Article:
Macrotristria angularis

From Wikipedia, the free encyclopedia
Jump to: navigation, search
Macrotristria angularis
Macrotristria angularis on a Liquidambar branch (1).jpg
Scientific classification
Kingdom: Animalia
Phylum: Arthropoda
Class: Insecta
Order: Hemiptera
Family: Cicadidae
Genus: Macrotristria
Species: M. angularis
Binomial name
Macrotristria angularis
(Germar, 1834)

Macrotristria angularis, commonly known as the cherrynose, is an Australian cicada native to eastern Australia, where it is found in sclerophyll forests.


specimen in the Australian Museum

German naturalist Ernst Friedrich Germar described the cherrynose in 1834 as Cicada angularis,[1] reporting its type locality incorrectly as Sierra Leone.[2] Swedish entomologist Carl Stål named the genus Macrotristria in 1870, though this was misspelt as Macrotristia and Macrotistria in some later publications. The cherrynose is the type species of the genus.[3]

The cherrynose gets its common name from a red structure that resembles a nose, yet is in fact a structure containing muscles that help the cicada suck xylem from trees with its proboscis.[4] An alternate common name is whiskey drinker.[5]


The cherrynose is a medium- to large cicada, the male and female similar in appearance. The head and thorax are black (or red-brown in North and Central Queensland) with orange markings. The postclypeus is red. The underparts are brown to blackish.[6] They have an array of cuticular nanostructures on the transparent panes of their wings - conical protuberances with a spacing and height of about 200 nm, tipped with a spherical cap with a radius of curviture of around 25-45 nm.[7] These act as anti-wetting and anti-reflective surfaces.[7]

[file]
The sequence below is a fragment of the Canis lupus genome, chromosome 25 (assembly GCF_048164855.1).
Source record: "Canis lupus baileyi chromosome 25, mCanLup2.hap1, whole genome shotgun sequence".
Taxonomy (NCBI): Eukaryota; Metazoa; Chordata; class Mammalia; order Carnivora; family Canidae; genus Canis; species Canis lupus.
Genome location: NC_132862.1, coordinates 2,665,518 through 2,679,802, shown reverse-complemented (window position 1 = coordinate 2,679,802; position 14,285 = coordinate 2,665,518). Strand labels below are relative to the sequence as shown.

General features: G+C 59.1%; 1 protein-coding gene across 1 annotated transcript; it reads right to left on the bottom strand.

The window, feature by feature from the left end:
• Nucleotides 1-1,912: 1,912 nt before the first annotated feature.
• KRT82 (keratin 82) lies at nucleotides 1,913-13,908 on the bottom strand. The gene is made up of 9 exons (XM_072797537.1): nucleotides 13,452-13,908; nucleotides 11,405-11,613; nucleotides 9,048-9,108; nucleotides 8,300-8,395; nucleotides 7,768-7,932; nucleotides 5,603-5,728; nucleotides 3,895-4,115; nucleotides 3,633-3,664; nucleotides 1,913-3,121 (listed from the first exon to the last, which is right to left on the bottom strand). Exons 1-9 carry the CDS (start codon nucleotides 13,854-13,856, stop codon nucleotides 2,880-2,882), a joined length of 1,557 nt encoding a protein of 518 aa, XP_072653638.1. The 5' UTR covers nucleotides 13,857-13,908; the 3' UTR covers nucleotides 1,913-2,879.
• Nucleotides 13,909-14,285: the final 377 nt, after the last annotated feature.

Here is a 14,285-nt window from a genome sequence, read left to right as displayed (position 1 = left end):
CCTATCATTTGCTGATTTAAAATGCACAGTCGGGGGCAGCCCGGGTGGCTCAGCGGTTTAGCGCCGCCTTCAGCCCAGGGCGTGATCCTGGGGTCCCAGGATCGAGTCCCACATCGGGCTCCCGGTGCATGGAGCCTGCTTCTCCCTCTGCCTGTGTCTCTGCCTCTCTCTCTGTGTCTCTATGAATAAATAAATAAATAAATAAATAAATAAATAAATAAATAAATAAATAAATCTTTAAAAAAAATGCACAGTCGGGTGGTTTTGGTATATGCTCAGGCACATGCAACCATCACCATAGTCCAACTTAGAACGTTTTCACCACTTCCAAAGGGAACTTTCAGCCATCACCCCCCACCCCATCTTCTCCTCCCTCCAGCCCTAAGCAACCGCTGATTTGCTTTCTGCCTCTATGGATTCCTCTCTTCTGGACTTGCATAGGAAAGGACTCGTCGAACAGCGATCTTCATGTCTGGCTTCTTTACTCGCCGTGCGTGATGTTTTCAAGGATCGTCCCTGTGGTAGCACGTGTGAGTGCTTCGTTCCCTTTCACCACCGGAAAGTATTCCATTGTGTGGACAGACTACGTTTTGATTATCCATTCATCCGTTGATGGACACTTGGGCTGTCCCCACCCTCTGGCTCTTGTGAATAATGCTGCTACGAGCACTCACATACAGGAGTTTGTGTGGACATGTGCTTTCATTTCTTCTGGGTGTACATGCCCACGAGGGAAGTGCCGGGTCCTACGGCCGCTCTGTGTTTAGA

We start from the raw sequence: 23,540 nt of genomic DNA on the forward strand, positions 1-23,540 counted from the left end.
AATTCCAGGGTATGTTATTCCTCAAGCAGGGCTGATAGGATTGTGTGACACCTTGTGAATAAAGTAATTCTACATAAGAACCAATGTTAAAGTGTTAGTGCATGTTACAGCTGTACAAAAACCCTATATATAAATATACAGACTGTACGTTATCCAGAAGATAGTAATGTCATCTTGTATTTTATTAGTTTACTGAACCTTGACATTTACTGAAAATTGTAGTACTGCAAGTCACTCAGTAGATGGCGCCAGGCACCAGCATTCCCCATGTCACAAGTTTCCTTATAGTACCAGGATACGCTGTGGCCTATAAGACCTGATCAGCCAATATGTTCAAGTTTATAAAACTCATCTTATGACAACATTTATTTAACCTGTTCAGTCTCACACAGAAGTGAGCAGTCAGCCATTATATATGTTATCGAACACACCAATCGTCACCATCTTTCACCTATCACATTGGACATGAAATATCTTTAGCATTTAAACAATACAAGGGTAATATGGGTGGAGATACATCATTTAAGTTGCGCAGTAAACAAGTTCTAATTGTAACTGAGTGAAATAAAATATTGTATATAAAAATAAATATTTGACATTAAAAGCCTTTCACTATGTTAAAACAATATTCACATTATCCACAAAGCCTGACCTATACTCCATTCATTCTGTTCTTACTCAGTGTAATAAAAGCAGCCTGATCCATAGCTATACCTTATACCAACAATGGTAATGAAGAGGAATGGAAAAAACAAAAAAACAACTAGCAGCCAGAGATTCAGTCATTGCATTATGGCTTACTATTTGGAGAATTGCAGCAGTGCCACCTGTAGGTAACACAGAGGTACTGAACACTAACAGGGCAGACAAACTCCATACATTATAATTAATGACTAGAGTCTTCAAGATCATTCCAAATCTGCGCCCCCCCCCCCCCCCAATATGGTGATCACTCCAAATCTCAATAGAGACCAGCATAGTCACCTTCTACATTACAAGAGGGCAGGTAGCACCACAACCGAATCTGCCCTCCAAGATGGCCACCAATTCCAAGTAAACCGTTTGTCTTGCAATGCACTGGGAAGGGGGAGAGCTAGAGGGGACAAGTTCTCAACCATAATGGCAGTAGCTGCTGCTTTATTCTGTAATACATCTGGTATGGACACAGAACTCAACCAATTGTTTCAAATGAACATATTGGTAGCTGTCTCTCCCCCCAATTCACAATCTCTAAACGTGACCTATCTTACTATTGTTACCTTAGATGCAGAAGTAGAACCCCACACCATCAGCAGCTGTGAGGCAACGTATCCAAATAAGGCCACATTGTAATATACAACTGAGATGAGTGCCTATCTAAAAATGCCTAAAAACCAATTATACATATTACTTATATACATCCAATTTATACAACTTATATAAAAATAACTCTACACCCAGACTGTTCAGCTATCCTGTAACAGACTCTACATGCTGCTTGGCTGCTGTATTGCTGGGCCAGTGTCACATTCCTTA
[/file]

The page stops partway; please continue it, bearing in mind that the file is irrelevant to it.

The call has a trilling sound and is made in the day and at sunset.[6]

Distribution and habitat[edit]

The adult cherrynose is found on the upper branches and trunks of tall eucalypts in sclerophyll forests, and is becoming rare in the Sydney region.[4] They have also been recorded from sheoaks, apples (Angophora), native cypress (Callitris) and Tamarix aphylla.[6]

See also[edit]


  1. ^ Germar, Ernst Friedrich (1834). "Observations sur plusieurs espèces du genre Cicada Latr.". Revue Entomologique (in French). 2: 49–82 [68], pls. 19–26. 
  2. ^ Department of the Environment, Water, Heritage and the Arts (19 November 2013). "Species Macrotristria angularis (Germar, 1834)". Australian Faunal Directory. Commonwealth of Australia. Retrieved 28 November 2013. 
  3. ^ Moulds, Maxwell Sydney (30 April 2012). "A Review of the Genera of Australian Cicadas (Hemiptera: Cicadoidea)". Zootaxa. 3287: 1–262 [144–145]. 
  4. ^ a b Moulds, Maxwell (1 September 2009). "Those noisy Sydney insects - the cicadas". In Daniel Lunney; Pat Hutchings; Dieter Hochuli. The natural history of Sydney. Mosman, NSW: Royal Zoological Society of New South Wales. pp. 227–233. ISBN 9780980327236. 
  5. ^ "Cicadas: Rhythm of life". Australian Geographic. Retrieved 28 November 2013. 
  6. ^ a b c Moulds, Maxwell Sydney (1990). Australian Cicadas. Kensington, New South Wales: New South Wales University Press. pp. 95–97. ISBN 0-86840-139-0. 
  7. ^ a b Watson, Jolanta A.; Hu, Hsuan-Ming; Cribb, Bronwen W. & Watson, Gregory S. (2011). "Anti-wetting on insect cuticle – structuring to minimise adhesion and weight". In Pramatarova, Lilyana. On biomimetics. Rijeka, Croatia: Intech. pp. 395–418. ISBN 9789533072715. Archived from the original on 11 April 2012. 

External links[edit]